Description of field of research:

Introductory programming is challenging for many students, requiring them to engage in a deep approach to learning to succeed. To encourage this, computing educators employ various tools and techniques to support students engaging in these deep approaches. 

Code-tracing is one such technique that typically involves stepping through code using "pen-and-paper" to visualise and understand memory, function calls and algorithmic thinking. Code-tracing allows novice programmers to become more familiar with general code comprehension, code execution, and memory models. 

Typically, code-tracing tracks any variables in the memory stack or heap, ensuring that a student's limited working memory (research indicates we can only hold at most 7±2 elements in our working memory at any one time) is not overwhelmed when more than seven elements may need to be processed. Furthermore, this approach to code-tracing ensures students develop a basic understanding of computer memory early in their degree, leading to a better understanding of computational efficiency in later computing courses. 

Existing pen-and-paper approaches generally see the student sketch out boxes to represent memory and update variable values as the program executes; however, these approaches do not factor cognitive load theory into their design. Some education researchers have developed code-tracing web tools to support code-tracing in the web browser; however, following a review of available tools, these approaches do not trace memory as explicitly as we can with the flexibility of paper-based systems. 

Considering the limitations of human working memory, applied alongside the principles of Cognitive Load Theory (CLT), we are looking to design and build a tool that helps create an external representation of memory by visualising source code line by line, both in the syntax and in memory.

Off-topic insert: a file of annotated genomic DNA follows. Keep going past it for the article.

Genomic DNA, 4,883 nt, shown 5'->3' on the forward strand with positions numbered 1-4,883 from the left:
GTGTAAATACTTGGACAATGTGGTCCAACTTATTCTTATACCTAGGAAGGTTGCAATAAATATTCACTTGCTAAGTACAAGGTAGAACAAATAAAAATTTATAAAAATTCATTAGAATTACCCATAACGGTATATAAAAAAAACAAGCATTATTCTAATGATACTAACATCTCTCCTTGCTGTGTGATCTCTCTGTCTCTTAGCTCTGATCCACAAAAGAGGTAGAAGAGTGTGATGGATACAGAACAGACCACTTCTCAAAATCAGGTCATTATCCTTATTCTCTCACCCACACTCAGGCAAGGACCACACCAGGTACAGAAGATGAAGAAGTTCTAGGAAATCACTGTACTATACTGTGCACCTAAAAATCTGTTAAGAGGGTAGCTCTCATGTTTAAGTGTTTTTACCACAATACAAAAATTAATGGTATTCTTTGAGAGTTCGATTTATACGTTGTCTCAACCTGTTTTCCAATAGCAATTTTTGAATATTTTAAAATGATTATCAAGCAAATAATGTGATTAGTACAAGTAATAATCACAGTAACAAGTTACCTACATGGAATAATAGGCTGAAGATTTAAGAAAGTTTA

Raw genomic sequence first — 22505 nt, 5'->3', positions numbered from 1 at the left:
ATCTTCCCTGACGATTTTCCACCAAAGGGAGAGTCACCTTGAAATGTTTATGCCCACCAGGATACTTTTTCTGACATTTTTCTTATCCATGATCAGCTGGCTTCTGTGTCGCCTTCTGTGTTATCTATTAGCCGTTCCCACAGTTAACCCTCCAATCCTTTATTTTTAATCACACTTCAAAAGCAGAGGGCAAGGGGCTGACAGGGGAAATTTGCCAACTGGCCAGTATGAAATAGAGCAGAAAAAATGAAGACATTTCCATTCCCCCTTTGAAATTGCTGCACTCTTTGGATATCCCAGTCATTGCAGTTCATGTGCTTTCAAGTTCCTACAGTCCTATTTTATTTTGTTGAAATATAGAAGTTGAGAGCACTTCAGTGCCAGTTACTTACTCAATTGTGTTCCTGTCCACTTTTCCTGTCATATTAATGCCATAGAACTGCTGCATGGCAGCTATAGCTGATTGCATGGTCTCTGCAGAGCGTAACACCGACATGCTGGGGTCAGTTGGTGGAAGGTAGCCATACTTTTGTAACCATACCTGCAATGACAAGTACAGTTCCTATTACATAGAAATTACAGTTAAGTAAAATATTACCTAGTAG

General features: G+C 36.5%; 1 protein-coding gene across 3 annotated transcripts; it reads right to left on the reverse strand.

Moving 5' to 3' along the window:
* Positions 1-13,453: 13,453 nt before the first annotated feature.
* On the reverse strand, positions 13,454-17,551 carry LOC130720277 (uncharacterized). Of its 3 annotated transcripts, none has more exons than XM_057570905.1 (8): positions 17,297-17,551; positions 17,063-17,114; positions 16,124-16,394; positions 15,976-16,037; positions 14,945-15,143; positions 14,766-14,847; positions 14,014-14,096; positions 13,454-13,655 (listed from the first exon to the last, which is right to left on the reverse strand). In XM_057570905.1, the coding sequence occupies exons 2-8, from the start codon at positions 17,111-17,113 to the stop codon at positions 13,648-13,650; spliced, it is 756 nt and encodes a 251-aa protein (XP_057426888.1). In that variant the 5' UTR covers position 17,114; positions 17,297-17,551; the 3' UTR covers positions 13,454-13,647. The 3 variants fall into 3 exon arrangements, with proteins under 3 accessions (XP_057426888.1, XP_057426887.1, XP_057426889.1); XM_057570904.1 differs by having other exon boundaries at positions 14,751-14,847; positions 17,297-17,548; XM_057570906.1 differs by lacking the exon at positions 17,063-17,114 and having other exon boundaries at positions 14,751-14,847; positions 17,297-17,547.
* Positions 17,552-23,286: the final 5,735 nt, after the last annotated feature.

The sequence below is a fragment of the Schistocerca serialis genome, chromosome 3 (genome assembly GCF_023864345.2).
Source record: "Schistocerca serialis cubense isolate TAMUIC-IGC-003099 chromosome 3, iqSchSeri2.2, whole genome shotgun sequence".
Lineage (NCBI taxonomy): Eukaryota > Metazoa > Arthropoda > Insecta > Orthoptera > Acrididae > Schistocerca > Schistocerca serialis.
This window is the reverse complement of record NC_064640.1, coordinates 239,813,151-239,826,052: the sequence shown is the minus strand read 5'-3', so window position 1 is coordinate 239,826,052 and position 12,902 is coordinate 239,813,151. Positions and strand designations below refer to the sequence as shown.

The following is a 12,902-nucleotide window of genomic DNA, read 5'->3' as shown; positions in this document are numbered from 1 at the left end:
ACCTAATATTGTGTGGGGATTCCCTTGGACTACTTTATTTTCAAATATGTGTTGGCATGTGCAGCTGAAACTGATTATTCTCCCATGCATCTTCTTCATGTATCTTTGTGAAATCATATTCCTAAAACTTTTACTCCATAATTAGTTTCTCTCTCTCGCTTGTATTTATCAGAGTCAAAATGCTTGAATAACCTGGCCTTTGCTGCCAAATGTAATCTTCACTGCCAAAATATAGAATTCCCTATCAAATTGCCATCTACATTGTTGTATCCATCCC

Research Area

CS1 Pedagogy |
External tracing |
Cognitive load theory

The student will work alongside the supervisory team in a stimulating environment, pending COVID restrictions. Access to computing laboratories and a studio with recording equipment may be provided as required.

  • Relevant CLT Effects to be applied in designing an interface to step through and visualise code 
  • High fidelity prototype of interface with user testing 
  • A prototype web interface that allows users to: 
           * step through code, 
           * visualise and program memory variables type, and  
           * explore memory using a digital scratchpad. 
  • Educational resources (such as a videos or animations of the tool) 

Expected Benefits 

  • A novel, research-based tool to produce high-quality learning visualisations 
  • A digital environment for students to explore and practice code-tracing 
  • <potential, not expected in TOR scope> A research publication of the work(s)

Alan D. Baddeley and Graham Hitch. 1974. Working Memory. Psychology of Learning and Motivation Vol. 8 (Jan. 1974), 47--89. 

Anthony Jr, R. (2008). Cognitive load theory and the role of learner experience: An abbreviated review for educational practitioners. AACE Review (formerly AACE Journal), 16(4), 425-439. 

Benjamin Xie, Greg L. Nelson, and Amy J. Ko. 2018. An Explicit Strategy to Scaffold Novice Program Tracing. In Proceedings of the 49th ACM Technical Symposium on Computer Science Education (SIGCSE '18). Association for Computing Machinery, New York, NY, USA, 344-349 

Cunningham, K., Ke, S., Guzdial, M., & Ericson, B. (2019, July). Novice rationales for sketching and tracing, and how they try to avoid it. In Proceedings of the 2019 ACM Conference on Innovation and Technology in Computer Science Education (pp. 37-43). 

Haatainen, S., Lakanen, A. J., Isomnen, V., & Lappalainen, V. (2013, March). A practice for providing additional support in CS1. In 2013 Learning and Teaching in Computing and Engineering (pp. 178-183). IEEE. 

Crichton, W., Agrawala, M., & Hanrahan, P. (2021, May). The Role of Working Memory in Program Tracing. In Proceedings of the 2021 CHI Conference on Human Factors in Computing Systems (pp. 1-13).